Does hormonal imbalance cause depression and painful periods?

Does Hormonal Imbalance Cause Depression And Painful Periods?

It is no secret that hormones are vital elements of the human body. They have a major say in regulating bodily functions and affecting a person’s mood. Hormones possess the power to bring about changes in mood and emotional well-being owing to the changes in their levels. Situations related to hormonal imbalance, which can possibly occur due to some bodily factors, and cause adverse conditions such as depression symptoms and painful periods. 

There are, however, techniques to counter depression and period pains caused by hormonal issues. For instance, there are clinically proven methods such as period pain relief devices to beat hormone imbalance-induced period pains. This article explores the possibilities surrounding hormonal imbalances and their subsequent causes and coping mechanisms for period-related issues caused due to hormonal changes. 

How Do Hormones Affect Mental Health and Cause PMS?

As much as you are aware that hormones have major control over determining and altering your mood, it is rather self-explanatory that the levels undergo fluctuations throughout life, particularly the peaking years of puberty and menopause. 

It is to be noted that out of all the glands in the system, endocrine glands play a significant role in creating, storing, and releasing hormones throughout the body and ensuring balance. The prime purpose of these glands is to maintain the hormonal levels of your body. 

As a matter of fact, if something affects the endocrine glands in your body and they go haywire[1], there is a higher chance that your hormonal levels can undergo a dysfunctioning phase. 

This hormonal dysfunction can wreak havoc on your mental health and cause you more pain during periods. A depressed mind is more vulnerable to PMS symptoms and their intensity increases. Subsequently, the imbalance in hormones gives its way to a plethora of mental health conditions such as depression, anxiety, bipolar disorder, chronic stress, insomnia, memory problems, etc. These situations can worsen your already troublesome periods.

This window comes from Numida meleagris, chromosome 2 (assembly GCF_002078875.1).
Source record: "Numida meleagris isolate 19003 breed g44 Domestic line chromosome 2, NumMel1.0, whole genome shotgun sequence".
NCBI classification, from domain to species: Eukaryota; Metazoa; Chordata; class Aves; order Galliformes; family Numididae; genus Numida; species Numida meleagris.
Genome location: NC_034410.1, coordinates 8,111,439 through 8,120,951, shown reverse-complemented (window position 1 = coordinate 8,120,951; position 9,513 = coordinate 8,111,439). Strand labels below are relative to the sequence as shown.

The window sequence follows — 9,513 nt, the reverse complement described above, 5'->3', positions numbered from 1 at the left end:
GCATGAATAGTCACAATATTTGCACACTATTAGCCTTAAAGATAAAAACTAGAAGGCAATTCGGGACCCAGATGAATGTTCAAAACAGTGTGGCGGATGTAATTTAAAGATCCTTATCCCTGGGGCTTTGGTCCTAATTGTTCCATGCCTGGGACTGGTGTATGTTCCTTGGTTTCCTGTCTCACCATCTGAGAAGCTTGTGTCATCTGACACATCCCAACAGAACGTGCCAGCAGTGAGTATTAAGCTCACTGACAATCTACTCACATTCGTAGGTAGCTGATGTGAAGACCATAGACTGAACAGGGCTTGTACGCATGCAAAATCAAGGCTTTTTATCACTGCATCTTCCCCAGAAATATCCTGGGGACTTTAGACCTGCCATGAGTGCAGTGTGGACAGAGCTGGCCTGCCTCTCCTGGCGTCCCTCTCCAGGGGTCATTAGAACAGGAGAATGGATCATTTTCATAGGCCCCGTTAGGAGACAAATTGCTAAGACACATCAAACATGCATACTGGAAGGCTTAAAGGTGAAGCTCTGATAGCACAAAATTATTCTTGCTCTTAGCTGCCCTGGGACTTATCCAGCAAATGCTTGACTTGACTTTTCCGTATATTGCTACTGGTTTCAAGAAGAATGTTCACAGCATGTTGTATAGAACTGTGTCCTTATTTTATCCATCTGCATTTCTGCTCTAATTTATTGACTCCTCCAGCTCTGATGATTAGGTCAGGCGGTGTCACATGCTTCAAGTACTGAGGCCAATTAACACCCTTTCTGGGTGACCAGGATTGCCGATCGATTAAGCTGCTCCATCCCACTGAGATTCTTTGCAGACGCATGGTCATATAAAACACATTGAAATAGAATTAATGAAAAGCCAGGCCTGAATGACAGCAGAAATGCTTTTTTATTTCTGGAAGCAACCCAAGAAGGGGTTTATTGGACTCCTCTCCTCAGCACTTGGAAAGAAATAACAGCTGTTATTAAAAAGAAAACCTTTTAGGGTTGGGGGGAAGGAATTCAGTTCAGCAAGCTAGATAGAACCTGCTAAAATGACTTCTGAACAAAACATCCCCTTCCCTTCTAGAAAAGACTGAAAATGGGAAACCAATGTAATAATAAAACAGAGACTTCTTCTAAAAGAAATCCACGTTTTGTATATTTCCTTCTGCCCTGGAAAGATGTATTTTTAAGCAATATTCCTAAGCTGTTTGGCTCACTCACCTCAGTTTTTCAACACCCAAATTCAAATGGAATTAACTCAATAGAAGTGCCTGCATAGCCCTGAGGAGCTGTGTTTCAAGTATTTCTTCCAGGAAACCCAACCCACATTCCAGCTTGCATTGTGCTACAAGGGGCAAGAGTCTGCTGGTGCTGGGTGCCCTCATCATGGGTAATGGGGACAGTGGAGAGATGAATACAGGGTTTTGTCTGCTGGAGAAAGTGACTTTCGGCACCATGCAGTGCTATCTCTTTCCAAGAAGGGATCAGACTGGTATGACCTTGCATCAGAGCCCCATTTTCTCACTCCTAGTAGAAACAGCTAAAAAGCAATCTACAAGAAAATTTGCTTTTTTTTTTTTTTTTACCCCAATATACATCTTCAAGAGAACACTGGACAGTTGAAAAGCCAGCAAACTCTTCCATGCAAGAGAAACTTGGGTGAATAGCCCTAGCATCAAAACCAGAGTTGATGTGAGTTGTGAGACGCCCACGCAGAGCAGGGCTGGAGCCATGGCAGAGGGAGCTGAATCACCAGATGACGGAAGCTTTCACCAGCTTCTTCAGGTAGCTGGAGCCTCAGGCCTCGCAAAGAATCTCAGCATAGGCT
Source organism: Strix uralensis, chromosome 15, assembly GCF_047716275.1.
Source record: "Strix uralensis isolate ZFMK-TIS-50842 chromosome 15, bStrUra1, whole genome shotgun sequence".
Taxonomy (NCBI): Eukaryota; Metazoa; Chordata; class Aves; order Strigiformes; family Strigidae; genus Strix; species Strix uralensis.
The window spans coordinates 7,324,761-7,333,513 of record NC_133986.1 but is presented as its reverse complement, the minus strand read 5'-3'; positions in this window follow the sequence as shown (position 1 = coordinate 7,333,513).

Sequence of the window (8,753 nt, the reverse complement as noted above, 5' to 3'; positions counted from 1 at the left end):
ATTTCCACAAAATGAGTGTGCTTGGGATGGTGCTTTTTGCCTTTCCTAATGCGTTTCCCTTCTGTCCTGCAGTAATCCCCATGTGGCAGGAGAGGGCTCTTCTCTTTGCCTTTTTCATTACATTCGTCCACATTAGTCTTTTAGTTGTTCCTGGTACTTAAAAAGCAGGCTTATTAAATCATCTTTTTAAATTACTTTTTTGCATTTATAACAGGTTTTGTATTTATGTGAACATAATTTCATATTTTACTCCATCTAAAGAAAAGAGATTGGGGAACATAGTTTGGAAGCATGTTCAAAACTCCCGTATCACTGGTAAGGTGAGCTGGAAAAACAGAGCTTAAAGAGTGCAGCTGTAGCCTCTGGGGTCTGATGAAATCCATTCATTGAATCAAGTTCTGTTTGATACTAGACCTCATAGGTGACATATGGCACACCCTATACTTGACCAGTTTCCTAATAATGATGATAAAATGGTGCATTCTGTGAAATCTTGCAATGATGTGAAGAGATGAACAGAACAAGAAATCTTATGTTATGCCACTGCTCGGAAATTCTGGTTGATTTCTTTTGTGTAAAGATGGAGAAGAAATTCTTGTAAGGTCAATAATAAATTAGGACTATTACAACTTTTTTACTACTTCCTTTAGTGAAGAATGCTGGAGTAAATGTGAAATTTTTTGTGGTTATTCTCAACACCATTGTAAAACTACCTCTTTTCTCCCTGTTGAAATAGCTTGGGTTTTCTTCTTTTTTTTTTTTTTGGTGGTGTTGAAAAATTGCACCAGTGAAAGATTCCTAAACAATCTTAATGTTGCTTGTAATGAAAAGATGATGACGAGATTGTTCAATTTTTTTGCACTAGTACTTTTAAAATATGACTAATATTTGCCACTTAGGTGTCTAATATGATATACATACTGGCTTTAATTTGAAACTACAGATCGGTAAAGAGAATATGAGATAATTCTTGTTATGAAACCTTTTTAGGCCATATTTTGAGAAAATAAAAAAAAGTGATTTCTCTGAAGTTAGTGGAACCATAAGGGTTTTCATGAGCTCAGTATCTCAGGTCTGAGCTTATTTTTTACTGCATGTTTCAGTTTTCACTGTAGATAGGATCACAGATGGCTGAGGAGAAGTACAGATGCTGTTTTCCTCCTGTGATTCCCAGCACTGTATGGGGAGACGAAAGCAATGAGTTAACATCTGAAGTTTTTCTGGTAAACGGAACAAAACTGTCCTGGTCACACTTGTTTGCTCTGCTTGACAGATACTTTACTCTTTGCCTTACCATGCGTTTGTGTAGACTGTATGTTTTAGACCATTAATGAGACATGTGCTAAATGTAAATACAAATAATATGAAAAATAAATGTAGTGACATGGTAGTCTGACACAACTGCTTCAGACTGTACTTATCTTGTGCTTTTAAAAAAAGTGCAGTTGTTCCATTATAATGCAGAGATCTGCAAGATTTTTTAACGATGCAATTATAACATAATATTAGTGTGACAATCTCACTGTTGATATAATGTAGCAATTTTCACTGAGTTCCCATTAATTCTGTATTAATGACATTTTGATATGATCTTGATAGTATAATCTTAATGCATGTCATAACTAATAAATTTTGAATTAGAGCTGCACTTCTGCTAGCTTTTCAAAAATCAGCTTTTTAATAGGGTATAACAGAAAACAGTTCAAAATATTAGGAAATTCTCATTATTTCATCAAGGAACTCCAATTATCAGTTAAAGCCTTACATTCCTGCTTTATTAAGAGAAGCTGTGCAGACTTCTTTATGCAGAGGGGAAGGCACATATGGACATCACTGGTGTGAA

Can Hormones Cause Depression and Painful Periods?

Innumerable hormones exist and function in our bodies. However, only specific ones are related to our mood. And when they become imbalanced, these hormones make way to welcome the signs and symptoms of depression. 

Research suggests that hormonal imbalance, particularly the imbalance between estrogen and progesterone can cause extremely painful periods and more serious symptoms of PMS. 

Let us take a look at a list of some hormones that are linked to depression:


The estrogen helps in the production of dopamine and serotonin, which act as mood-regulating transmitters.


It is found in men in high levels that help regulate their bone health, muscle health, and sex drive. 


Since it promotes calmness and relaxation, if not found at accurate levels, it can cause irritability, anxiety, and depression.


It helps manage stress and anxiety levels and is often tied to changes in weight. 


It regulates energy levels and metabolism along with other bodily functions. Both types, hypothyroidism, and hyperthyroidism, are the sources linked to depression.


It keeps blood sugar levels under check.

Both men and women undergo changes in hormone levels and therefore can be affected differently. It is mainly due to the presence of specific reproductive hormones—estrogen and progesterone that frequently fluctuates during the menstrual cycle. 

According to Research, the regular fluctuation accompanied by other significant hormonal changes during pregnancy and menopause puts women on a radar that makes them susceptible to hormonal depression.

What are the Symptoms of Hormonal Imbalance Related Depression?

  • A significant change in appetite
  • Loss of energy
  • Prolonged levels of low mood
  • Difficulty in concentration
  • Filled with agitation and irritation
  • Loss of interest and enjoyment
  • A significant change in sleep patterns
  • Ignition of physical illness

What are the Causes of Hormonal Depression?

Depression alters the hypothalamic-pituitary axis which creates hormonal imbalance.

In order to get a better grasp of hormonal depression, let us first understand the conditions that could possibly trigger hormonal depression.

The following conditions may cause hormonal depression:


Premenstrual dysphoric disorder (PMDD), similar to premenstrual syndrome (PMS), is way more severe in nature.

Take a look at some of the symptoms of PMDD that are listed below:

  • Anxiety problems
  • Severe depression